Our view: Soon, a new era in Grafton
Herald editorial board
The Herald reported on this innovative project in Monday’s edition, showing photos and video of heavy equipment in the process of moving more than 1 million cubic yards of earth as diversion channels are dug and other flood-preventing structures are put in place. When completed, the division channel will be 3.2 miles long, running west to east on the north edge of Grafton. The project also will include 12 miles of tie-back levees to protect the city.
It began in the cold winds of March and is really taking shape in the warm sun of August. Overall, it is expected to be finished in the fall of 2019, with 2020 set as its first real test.
Mayor Chris West told the Herald the project will save Grafton not only from future floods, but also from the stigma – worries, insurance costs and so forth – that comes with being a city in a floodplain.
“We won’t have to fight floods or spend community dollars working on flood projects, and time and resources. The benefit is exponential,” he said.
“The economic value is that our community will be able to grow and prosper in the future without having to worry about floods or paying flood insurance.”
That last line rings true, and anyone who knows anything about the 1997 flood likely would agree: It’s difficult to have progress in a city when flooding remains an annual concern. When the ’97 flood swallowed Grand Forks and East Grand Forks, it led to the demolition of more than 1,000 homes and other structures. But as the flood wrought devastation, it also brought rejuvenation, thanks to an increased focus on flood protection and, later, growth.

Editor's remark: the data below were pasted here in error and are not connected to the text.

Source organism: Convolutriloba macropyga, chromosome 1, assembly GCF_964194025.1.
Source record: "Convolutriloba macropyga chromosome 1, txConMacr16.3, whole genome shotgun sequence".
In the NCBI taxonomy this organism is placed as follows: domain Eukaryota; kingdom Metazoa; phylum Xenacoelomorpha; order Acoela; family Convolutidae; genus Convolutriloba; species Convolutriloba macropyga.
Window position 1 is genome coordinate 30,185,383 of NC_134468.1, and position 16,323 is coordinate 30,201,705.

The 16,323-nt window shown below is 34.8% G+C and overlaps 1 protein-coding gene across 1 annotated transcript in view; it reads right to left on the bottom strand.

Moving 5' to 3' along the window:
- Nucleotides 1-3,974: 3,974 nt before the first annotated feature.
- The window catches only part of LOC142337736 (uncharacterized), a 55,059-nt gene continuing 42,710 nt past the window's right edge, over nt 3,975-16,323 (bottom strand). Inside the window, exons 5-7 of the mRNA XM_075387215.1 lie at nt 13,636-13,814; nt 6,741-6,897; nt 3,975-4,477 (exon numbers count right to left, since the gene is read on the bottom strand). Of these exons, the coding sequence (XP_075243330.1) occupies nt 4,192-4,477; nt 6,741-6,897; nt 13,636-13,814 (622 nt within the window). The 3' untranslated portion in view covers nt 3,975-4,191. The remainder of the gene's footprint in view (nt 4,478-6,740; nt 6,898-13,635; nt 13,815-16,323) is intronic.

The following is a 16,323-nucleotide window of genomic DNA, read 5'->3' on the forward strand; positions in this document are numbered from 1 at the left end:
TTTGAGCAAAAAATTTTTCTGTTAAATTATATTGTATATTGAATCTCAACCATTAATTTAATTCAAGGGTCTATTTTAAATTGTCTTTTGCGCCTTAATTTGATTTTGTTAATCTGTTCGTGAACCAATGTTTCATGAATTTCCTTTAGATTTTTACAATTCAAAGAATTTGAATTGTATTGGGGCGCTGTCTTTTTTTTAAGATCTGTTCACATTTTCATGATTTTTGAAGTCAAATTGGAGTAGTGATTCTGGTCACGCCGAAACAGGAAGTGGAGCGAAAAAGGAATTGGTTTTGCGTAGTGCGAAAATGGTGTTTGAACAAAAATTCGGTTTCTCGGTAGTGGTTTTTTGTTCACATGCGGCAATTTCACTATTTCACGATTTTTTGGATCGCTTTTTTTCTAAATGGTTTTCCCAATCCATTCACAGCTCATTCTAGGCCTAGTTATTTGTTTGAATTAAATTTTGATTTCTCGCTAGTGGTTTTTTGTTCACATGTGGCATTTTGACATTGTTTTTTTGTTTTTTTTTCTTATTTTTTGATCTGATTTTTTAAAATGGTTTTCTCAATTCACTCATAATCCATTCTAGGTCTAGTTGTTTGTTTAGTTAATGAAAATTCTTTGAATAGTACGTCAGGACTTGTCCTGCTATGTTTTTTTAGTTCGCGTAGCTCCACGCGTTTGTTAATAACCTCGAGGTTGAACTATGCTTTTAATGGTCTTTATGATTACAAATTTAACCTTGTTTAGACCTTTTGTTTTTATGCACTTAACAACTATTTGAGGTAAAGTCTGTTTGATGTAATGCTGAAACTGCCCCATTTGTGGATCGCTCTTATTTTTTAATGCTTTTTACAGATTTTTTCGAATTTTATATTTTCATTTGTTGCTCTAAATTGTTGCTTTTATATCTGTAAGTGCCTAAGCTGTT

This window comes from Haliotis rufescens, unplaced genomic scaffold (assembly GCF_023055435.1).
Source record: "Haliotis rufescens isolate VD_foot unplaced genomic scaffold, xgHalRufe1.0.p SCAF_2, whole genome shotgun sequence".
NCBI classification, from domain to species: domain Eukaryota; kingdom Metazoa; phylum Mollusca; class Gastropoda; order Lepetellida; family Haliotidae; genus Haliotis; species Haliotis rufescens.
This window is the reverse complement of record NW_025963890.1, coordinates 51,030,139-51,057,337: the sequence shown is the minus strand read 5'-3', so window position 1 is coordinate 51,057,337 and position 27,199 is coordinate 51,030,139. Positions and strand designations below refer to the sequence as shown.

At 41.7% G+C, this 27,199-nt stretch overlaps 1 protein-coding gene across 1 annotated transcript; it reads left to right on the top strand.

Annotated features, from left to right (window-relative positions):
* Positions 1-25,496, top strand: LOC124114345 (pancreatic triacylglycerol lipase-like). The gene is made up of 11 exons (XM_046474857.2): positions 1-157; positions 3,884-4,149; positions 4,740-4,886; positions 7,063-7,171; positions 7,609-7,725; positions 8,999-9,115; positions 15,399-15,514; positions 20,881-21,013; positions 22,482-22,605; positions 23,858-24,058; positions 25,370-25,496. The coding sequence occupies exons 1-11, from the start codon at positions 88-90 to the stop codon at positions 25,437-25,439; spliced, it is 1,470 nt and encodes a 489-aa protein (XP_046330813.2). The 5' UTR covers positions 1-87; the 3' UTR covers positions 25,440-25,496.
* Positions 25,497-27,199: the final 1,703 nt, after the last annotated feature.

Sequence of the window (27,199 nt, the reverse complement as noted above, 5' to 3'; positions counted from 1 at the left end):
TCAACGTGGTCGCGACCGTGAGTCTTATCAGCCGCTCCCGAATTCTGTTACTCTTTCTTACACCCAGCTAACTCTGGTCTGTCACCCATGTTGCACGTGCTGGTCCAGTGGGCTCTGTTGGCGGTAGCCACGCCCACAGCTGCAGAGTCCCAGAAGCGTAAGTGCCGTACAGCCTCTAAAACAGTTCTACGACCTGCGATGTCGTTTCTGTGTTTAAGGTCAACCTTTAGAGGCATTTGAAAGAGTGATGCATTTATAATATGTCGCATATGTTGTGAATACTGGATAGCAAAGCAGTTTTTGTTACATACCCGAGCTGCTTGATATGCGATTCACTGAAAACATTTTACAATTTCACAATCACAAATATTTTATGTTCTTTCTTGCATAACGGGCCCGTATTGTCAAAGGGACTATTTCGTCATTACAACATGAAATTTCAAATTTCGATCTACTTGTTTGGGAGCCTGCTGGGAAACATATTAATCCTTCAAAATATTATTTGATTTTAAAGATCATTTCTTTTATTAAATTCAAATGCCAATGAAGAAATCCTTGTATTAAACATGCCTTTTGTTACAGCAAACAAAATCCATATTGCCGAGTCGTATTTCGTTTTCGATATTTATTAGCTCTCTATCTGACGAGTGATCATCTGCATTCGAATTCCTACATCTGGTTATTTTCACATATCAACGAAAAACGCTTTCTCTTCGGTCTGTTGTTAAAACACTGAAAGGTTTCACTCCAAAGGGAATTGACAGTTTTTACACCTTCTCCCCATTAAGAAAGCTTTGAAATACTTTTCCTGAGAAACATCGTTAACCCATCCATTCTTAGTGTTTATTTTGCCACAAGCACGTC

The growth may not have come without the flood protection that finally arose after the floodwaters receded. East Grand Forks and Grand Forks aren’t entirely without flood worries, but our chances are better -- and our worries are less -- than before flood-control efforts were completed.
Minus the devastating flood, of course, we hope the same thing now happens in Grafton, and we appreciate that residents there have made the financial commitment to get this project completed.
Construction of the diversion and levees will cost $25 million. An additional $20 million was needed for land acquisition, engineering and expenses. It’s being paid for with a $32 million grant from the North Dakota State Water Commission and a half-cent sales tax increase – approved by voters in 2015 – that will generate about $12 million.
As flood insurance costs come down, property owners can circulate that money elsewhere in the community. And as insurance costs come down, property values likely will rise. Best of all, West told the Herald, is the possibility that the city now will have time to focus more on economic development.
This is an example of a community-changing project, and one that will benefit generations of residents. It really is the beginning of a new era in Grafton.